By Margarita Nahapetyan
Scientists have developed a groundbreaking non-invasive light therapy for those who suffer from breast cancer. The experts, who are about to unveil these good news at this year's Royal Society Summer Science Exhibition, believe that a new treatment could kill tumors with a blast of laser blast.
In fact, a team of surgeons from Britain, has come up with the revolutionary treatment - known as photodynamic therapy (PDT) - for breast cancer, that can be carried out in only a matter of minutes which no surgical involvement, and leaves healthy cells around the tumor unaffected.
Photodynamic therapy, which, according to the scientists, could become a good alternative to radiotherapy in some cases, works by providing a person with a drug that makes the target area sensitive to light. The drug is activated after the light - a low power red laser - is pointed to the area. The process deprives the timorous cells of oxygen, leading to their death, and yet leaves the breast unchanged. Researchers hope that the new treatment could become an alternative to chemotherapy and surgery.
Dr. Mo Keshtgar, very famous breast cancer surgeon, who led the team at the Royal Free Hospital, said that the main point of the treatment is that the laser light attacks and destroys cancer cells while retaining the life of the surrounding healthy cells. "Breast cancer can be particularly traumatic, with more invasive treatments leaving physical and emotional scars. Our treatment will keep the structure of the connective tissue intact, meaning the breast does not become deformed," the experts added.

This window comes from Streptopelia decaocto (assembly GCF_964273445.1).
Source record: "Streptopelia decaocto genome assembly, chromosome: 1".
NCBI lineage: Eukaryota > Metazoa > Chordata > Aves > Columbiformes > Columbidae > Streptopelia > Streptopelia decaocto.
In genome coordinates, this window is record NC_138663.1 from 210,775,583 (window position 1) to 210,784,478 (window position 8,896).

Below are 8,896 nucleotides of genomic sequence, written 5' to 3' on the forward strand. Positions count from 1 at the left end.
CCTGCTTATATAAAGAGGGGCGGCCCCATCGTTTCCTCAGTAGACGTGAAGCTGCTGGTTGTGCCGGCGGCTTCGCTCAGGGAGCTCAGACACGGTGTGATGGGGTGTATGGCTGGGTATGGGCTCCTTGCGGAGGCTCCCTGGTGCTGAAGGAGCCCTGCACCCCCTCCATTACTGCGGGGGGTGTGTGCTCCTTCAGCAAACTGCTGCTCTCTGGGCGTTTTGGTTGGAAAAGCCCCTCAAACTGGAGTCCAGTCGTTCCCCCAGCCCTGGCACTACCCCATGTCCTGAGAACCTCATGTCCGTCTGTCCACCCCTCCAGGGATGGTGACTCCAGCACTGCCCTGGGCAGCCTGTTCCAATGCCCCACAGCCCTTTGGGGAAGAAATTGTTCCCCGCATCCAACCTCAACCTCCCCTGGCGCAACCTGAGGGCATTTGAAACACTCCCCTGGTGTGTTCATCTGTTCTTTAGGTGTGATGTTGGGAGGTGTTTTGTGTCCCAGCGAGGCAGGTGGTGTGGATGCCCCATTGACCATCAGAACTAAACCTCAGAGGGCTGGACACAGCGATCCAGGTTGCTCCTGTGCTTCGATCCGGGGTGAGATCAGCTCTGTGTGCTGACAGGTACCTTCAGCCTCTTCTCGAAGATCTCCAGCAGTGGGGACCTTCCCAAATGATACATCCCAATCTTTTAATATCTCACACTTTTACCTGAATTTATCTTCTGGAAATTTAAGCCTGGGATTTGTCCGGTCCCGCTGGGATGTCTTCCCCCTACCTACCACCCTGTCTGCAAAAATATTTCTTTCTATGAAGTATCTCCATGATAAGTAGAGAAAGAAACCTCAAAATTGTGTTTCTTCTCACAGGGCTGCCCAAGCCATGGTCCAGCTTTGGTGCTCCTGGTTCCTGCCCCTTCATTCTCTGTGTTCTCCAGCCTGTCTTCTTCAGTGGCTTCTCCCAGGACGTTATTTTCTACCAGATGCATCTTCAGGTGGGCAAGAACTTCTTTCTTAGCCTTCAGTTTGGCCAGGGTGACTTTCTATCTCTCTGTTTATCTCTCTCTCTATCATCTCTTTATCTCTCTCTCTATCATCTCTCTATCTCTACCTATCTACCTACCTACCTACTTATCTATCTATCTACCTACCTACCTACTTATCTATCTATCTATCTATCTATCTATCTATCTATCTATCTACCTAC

The scientists plan to begin conducting clinical trials of the "photodynamic therapy" later this year. These trials will involve 20 patients who were diagnosed with breast cancer. The treatment is already available for non-melanoma skin cancer, as well as for mouth cancer and some other types of cancers. But Dr. Keshtgar's team is the first to use it for breast cancer. Other trials are also scheduled to try PDT for prostate and bile duct and pancreatic cancer.
However, this is not the first time when Dr. Keshtgar has developed a new technique. The surgeon was the one to carried out the first keyhole mastectomy in Britain. Traditionally, mastectomy has involved the removal of the entire breast. But some ladies want to keep the skin around their breasts so that implants can be inserted at a later time which would give breasts a more natural look.
Female patients who were treated by Dr. Keshtgar had their breast removed through the side of the nipple and right away replaced by an implant that was then inflated. This meant that some cancer patients will never be without their "own" breasts and that scarring will be significantly reduced.